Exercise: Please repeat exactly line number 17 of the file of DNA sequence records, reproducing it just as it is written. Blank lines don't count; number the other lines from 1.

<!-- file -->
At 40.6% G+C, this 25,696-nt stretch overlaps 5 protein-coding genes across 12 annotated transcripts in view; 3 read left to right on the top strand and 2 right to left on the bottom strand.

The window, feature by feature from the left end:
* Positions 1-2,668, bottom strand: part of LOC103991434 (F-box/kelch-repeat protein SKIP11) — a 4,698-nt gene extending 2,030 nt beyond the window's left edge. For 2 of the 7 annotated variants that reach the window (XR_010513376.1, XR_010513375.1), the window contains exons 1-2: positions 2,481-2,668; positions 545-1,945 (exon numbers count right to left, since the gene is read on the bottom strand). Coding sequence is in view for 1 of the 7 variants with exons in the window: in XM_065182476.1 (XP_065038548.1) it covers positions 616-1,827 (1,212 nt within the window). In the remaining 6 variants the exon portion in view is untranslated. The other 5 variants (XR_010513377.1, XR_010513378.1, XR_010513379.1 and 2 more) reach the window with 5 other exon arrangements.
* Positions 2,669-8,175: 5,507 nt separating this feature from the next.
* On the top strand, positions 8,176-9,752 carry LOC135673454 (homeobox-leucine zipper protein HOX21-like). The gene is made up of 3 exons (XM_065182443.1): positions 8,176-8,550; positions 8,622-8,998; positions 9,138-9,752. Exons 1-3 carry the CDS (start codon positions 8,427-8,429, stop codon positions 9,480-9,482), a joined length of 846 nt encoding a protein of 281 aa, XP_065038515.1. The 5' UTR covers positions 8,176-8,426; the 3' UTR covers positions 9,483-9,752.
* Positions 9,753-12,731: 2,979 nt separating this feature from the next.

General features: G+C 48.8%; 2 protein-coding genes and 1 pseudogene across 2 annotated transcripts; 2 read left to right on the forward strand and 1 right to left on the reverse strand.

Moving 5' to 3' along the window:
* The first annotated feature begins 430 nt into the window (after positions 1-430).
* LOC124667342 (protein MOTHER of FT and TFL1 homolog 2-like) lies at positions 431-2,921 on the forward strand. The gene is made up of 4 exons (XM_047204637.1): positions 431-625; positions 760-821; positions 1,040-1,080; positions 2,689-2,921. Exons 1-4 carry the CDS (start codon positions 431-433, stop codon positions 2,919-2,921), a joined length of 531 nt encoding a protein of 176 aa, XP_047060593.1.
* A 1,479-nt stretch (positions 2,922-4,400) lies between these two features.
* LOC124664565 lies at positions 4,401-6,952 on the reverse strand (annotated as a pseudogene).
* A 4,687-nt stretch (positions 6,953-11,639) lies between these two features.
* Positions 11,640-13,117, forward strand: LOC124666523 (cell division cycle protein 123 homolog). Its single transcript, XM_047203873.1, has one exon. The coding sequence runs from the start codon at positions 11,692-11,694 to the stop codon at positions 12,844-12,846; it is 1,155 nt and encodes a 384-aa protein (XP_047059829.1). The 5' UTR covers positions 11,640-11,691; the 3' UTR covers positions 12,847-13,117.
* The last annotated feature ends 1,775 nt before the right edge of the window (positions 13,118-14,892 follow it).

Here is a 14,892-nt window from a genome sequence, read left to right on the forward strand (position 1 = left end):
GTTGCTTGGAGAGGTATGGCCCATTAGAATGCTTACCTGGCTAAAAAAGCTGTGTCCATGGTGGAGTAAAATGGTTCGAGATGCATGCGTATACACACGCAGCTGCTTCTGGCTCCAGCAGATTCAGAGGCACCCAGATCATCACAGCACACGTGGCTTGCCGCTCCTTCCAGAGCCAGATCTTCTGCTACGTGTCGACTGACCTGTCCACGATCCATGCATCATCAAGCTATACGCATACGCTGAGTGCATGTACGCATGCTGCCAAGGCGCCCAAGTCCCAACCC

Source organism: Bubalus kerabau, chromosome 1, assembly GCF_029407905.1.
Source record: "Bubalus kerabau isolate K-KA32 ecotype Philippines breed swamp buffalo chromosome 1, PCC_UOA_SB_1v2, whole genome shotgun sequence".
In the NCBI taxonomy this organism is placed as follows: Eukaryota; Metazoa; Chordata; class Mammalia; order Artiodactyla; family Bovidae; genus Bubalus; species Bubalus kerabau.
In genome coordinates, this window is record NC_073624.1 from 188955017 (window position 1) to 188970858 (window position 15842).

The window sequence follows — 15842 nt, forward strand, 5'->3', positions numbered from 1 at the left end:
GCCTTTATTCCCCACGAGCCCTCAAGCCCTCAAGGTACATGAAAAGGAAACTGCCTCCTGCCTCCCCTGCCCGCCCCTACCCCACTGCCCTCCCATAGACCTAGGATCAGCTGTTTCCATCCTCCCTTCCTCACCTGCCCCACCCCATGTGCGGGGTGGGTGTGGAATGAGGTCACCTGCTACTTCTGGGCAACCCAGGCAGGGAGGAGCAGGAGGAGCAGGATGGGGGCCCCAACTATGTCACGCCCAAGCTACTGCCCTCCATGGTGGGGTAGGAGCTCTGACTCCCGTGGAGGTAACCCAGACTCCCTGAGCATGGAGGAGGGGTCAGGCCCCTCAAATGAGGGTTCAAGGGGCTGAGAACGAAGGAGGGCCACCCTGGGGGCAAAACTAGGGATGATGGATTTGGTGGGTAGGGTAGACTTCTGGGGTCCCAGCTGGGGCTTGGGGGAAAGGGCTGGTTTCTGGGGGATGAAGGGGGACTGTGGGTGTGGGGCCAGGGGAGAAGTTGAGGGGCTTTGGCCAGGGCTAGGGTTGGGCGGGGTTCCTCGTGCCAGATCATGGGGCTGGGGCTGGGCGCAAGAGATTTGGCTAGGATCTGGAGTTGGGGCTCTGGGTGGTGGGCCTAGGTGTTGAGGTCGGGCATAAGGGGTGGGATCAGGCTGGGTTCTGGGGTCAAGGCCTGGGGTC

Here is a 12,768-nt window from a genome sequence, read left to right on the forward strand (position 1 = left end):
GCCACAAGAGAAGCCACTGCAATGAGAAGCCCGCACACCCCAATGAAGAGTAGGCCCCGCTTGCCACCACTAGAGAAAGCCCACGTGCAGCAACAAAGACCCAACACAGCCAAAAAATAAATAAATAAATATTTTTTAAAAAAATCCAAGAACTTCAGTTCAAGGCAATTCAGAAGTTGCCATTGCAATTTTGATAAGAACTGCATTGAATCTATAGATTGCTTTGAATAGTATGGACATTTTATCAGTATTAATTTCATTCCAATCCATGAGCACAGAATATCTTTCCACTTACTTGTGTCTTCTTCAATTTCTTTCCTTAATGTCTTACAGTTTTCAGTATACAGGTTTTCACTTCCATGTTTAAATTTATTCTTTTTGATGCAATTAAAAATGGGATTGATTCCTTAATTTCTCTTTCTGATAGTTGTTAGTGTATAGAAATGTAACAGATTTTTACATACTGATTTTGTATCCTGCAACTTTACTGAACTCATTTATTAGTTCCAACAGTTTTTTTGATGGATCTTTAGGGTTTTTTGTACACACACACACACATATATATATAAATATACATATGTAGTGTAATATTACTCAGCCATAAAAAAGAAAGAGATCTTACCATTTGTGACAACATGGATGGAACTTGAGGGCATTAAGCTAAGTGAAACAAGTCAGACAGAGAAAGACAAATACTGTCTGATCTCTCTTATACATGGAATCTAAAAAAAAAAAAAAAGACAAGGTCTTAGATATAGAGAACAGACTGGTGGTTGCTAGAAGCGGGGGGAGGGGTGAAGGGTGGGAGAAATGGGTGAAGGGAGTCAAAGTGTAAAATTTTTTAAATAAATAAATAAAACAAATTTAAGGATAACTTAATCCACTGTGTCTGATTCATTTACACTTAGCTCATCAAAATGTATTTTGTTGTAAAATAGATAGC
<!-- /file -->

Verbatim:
GTTGCTTGGAGAGGTATGGCCCATTAGAATGCTTACCTGGCTAAAAAAGCTGTGTCCATGGTGGAGTAAAATGGTTCGAGATGCATGCGTATACACACGCAGCTGCTTCTGGCTCCAGCAGATTCAGAGGCACCCAGATCATCACAGCACACGTGGCTTGCCGCTCCTTCCAGAGCCAGATCTTCTGCTACGTGTCGACTGACCTGTCCACGATCCATGCATCATCAAGCTATACGCATACGCTGAGTGCATGTACGCATGCTGCCAAGGCGCCCAAGTCCCAACCC